Mothers are Drowning in Stress—Here are 6 Ways Your Church Can Help

Tara Beth Leach is a member of our writing team, senior pastor of PazNaz, and a plenary speaker at our upcoming national gathering, Awakenings: The Life of the Church for the Sake of the World. Register now to learn more from diverse voices like hers. Free livestream options now available!

As I type, I am huddled underneath an umbrella to stay out of the sun at a southern California kids’ space museum.  My husband is on travel on the east coast, my kids are on spring break, I have limited childcare, and I’ve been doing this pastoring thing with kids in tow. Weeks like this take a lot of creativity.

The last two days, I’ve navigated staff and worship planning meetings in the PazNaz conference room while my boys were locked in my office with loads of veggie straws, seaweed strips, drinks, and devices. My kids could be heard throughout the administrative wing of the hallway roaring with Godzilla sounds, giggles, and brotherly wrestling. They were instructed to not leave my office unless there was blood or broken bones. When I started to hear the pouncing, I wondered. But we survived.

As I sat down at the museum, weighing on my shoulders were the emails that seem to ding every 5 seconds, the pastoral phone calls to make, the sermons to write, the content to produce, my son’s 9th birthday party to plan, organizing my boy’s childcare for the week, planning the perfect spring break for them, and oh, crud, I forgot their sun block.

When I came to PazNaz, one of the potential disqualifications for me entering into this role was that “she’s a young mom with little kids, how can she possibly be the senior pastor of such a historic church?” Those comments were always frustrating to me, especially since the pastor before me had a child who was the same age as my oldest when we began.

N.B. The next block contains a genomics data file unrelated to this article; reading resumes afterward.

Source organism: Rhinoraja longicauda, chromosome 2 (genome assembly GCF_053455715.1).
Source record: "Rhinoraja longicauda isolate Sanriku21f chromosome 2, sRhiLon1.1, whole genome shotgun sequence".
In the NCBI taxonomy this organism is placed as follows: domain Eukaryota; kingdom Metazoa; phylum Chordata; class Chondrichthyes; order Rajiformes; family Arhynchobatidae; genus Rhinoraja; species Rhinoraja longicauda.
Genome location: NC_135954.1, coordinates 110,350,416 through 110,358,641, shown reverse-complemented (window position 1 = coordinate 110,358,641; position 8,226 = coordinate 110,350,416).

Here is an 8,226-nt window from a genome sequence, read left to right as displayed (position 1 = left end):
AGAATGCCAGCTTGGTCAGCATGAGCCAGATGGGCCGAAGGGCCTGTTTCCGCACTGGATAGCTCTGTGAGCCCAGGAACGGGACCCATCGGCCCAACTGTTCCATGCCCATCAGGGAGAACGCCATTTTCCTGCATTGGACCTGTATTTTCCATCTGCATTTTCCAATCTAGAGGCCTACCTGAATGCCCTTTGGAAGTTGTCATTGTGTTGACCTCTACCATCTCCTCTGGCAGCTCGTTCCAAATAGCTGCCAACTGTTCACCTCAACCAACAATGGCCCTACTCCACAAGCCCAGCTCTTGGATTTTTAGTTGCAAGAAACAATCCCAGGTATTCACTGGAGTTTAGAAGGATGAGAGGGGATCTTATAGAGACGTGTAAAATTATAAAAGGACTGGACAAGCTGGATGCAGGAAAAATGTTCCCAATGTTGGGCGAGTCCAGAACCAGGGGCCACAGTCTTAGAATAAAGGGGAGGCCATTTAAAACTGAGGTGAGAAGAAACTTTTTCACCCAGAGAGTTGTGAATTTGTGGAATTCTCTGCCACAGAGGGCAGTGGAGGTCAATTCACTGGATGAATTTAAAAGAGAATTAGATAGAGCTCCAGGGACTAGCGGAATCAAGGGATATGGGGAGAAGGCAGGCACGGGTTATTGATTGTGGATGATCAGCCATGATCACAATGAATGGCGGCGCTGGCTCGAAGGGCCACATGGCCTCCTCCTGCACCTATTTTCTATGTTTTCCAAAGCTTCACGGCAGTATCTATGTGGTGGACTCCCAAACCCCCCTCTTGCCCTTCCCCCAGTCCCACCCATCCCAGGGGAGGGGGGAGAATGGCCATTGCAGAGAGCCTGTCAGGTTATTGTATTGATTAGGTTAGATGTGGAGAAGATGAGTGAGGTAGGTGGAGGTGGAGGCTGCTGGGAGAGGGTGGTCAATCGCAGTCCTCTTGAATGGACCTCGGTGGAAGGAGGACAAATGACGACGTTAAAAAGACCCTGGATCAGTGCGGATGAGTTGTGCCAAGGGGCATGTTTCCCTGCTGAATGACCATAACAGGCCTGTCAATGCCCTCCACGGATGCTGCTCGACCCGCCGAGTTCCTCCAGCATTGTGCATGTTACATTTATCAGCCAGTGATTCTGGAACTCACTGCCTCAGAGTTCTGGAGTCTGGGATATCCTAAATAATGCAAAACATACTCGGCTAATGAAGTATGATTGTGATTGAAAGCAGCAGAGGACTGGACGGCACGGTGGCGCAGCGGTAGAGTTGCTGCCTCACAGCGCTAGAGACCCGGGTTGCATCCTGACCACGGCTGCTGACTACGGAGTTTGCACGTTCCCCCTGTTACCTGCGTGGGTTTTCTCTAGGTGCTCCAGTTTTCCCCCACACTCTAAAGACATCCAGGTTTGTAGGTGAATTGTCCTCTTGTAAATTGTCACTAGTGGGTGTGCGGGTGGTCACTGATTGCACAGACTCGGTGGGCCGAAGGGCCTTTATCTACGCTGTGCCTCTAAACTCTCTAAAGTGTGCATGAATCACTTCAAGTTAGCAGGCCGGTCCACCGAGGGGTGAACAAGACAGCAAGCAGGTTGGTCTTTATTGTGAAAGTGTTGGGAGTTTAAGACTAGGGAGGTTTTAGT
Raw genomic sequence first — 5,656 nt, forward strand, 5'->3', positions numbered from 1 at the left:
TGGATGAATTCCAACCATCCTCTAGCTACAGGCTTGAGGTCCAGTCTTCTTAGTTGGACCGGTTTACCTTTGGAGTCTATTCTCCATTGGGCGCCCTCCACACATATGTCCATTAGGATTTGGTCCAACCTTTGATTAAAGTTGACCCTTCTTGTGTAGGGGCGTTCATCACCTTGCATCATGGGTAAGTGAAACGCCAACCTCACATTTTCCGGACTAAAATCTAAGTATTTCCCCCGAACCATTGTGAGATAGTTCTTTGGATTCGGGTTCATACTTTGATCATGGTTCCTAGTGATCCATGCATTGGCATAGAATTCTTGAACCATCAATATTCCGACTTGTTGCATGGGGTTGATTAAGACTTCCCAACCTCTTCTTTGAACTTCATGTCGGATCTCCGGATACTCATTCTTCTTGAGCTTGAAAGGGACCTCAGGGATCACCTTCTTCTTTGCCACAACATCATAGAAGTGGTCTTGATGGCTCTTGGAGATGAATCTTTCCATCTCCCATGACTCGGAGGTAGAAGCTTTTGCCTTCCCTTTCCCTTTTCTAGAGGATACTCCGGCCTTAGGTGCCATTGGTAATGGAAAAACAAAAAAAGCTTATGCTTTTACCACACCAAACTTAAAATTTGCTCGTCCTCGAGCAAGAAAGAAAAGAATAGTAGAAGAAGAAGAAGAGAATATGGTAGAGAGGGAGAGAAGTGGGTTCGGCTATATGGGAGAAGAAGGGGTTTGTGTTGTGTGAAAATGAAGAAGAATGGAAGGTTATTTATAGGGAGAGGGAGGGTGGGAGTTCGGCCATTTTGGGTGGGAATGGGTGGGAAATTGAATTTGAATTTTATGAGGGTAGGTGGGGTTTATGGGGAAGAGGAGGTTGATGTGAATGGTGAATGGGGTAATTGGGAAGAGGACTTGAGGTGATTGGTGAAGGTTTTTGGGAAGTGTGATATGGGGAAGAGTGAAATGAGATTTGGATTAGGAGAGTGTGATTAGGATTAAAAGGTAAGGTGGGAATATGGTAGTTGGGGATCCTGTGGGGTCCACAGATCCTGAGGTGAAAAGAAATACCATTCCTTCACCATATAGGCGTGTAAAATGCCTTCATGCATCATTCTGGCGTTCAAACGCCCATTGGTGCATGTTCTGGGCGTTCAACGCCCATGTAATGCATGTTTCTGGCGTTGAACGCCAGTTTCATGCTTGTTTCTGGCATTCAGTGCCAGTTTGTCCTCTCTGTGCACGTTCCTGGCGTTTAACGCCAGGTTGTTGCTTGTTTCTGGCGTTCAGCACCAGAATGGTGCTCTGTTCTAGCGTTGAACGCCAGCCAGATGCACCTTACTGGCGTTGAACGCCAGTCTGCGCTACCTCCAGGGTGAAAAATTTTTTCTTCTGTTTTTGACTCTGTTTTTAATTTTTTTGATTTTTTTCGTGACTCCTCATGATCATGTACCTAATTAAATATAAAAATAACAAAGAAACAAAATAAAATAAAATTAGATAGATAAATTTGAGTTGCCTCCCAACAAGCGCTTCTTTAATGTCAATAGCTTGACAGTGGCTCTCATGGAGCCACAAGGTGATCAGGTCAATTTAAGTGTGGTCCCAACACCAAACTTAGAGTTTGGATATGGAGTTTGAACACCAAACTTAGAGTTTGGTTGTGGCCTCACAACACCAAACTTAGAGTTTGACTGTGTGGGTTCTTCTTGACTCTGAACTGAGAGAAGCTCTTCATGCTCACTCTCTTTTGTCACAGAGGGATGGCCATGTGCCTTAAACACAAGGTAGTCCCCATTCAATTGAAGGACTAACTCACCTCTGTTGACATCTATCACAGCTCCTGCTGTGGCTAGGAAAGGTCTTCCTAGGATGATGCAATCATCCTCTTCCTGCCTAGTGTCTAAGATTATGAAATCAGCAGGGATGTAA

But man, this is hard.

Drowning in Stress

In an article in Psychology Today, new research from Caitlyn Collins, author of Making Motherhood Work: How Women Manage Careers and Caregiving, suggests that mothers are drowning in stress. And in particular, U.S. moms have it the worst.

Across the countries where I conducted interviews, one desire remained constant among mothers. Women wanted to feel as though they were able to combine paid employment and child rearing in a way that seemed equitable and didn’t disadvantage them at home or work … American mothers stood out in their experience of crushing guilt and work-family conflict.

U.S. moms are caught between conflicting cultural schema—that of worker devotion and devotion to children … The cultural ideal of motherhood is an all-absorbing devotion to her children and the source of her life’s meaning, creativity, and fulfillment … Fathers can’t help much because they are thought to lack the right nurturing skills.

The article goes on to highlight the “impossible and incompatible” ideals of work and home. Collins continues:

I want American moms to stop blaming themselves. I want American mothers to stop thinking that somehow their conflict is their own fault, and that if they tried a little harder, got a new schedule, woke up a little earlier every morning, using the right planner or the right app, that they could somehow figure out the key to managing their stress. That’s just not the case.

This article struck a chord for me, especially during a particularly difficult week of being a pastor-mom. As I read about the expectations layered on women and the unattainable stress it then causes, I wondered…

 What should be the voice of the church in this conversation?

6 Ways the Church Can Witness to a Better Way for Working Moms

As a pastor, I am a “prisoner of hope” when it comes to the belief that the church can always be the voice of proclaiming a better way and offering a more robust imagination for how things can be. If American mothers are drowning in stress, what can we do? What should our posture be?

Here are 6 ways the church can help:

1. Recognize, first, that being a stay-at-home-mama is a privileged job.

Traditionally, the church in North America has been one of the leading voices for the notion that moms should stay home with children. When women work, it is often met with shame and judgement. I have a lot of stay-at-home mom friends, and there have been seasons where Jeff and I have seriously prayed about whether or not I should do that. But the fact that Jeff and I were even able to pray about it was a privileged thing to do. It doesn’t mean that staying home with children isn’t insanely hard. It means not every family in America can survive on one income. Many, if not most, work outside of the home to keep food on the table and pay the bills, and many also work multiple jobs outside of the home.

2. Recognize that it takes a church to raise a child.